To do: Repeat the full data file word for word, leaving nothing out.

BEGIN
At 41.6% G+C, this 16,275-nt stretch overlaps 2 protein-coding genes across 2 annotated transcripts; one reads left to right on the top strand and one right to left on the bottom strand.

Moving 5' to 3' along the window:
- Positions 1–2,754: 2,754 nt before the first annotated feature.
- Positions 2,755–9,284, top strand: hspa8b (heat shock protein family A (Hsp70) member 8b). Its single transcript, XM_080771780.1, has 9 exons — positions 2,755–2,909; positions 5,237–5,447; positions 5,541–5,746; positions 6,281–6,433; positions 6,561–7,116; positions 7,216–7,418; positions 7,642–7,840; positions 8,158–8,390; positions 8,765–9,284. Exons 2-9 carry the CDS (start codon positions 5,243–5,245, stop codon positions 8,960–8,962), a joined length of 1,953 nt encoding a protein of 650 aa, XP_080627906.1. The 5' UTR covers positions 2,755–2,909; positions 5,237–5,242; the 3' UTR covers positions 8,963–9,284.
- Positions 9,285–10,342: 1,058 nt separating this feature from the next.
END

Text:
At 41.6% G+C, this 16,275-nt stretch overlaps 2 protein-coding genes across 2 annotated transcripts; one reads left to right on the top strand and one right to left on the bottom strand.

Moving 5' to 3' along the window:
- Positions 1–2,754: 2,754 nt before the first annotated feature.
- Positions 2,755–9,284, top strand: hspa8b (heat shock protein family A (Hsp70) member 8b). Its single transcript, XM_080771780.1, has 9 exons — positions 2,755–2,909; positions 5,237–5,447; positions 5,541–5,746; positions 6,281–6,433; positions 6,561–7,116; positions 7,216–7,418; positions 7,642–7,840; positions 8,158–8,390; positions 8,765–9,284. Exons 2-9 carry the CDS (start codon positions 5,243–5,245, stop codon positions 8,960–8,962), a joined length of 1,953 nt encoding a protein of 650 aa, XP_080627906.1. The 5' UTR covers positions 2,755–2,909; positions 5,237–5,242; the 3' UTR covers positions 8,963–9,284.
- Positions 9,285–10,342: 1,058 nt separating this feature from the next.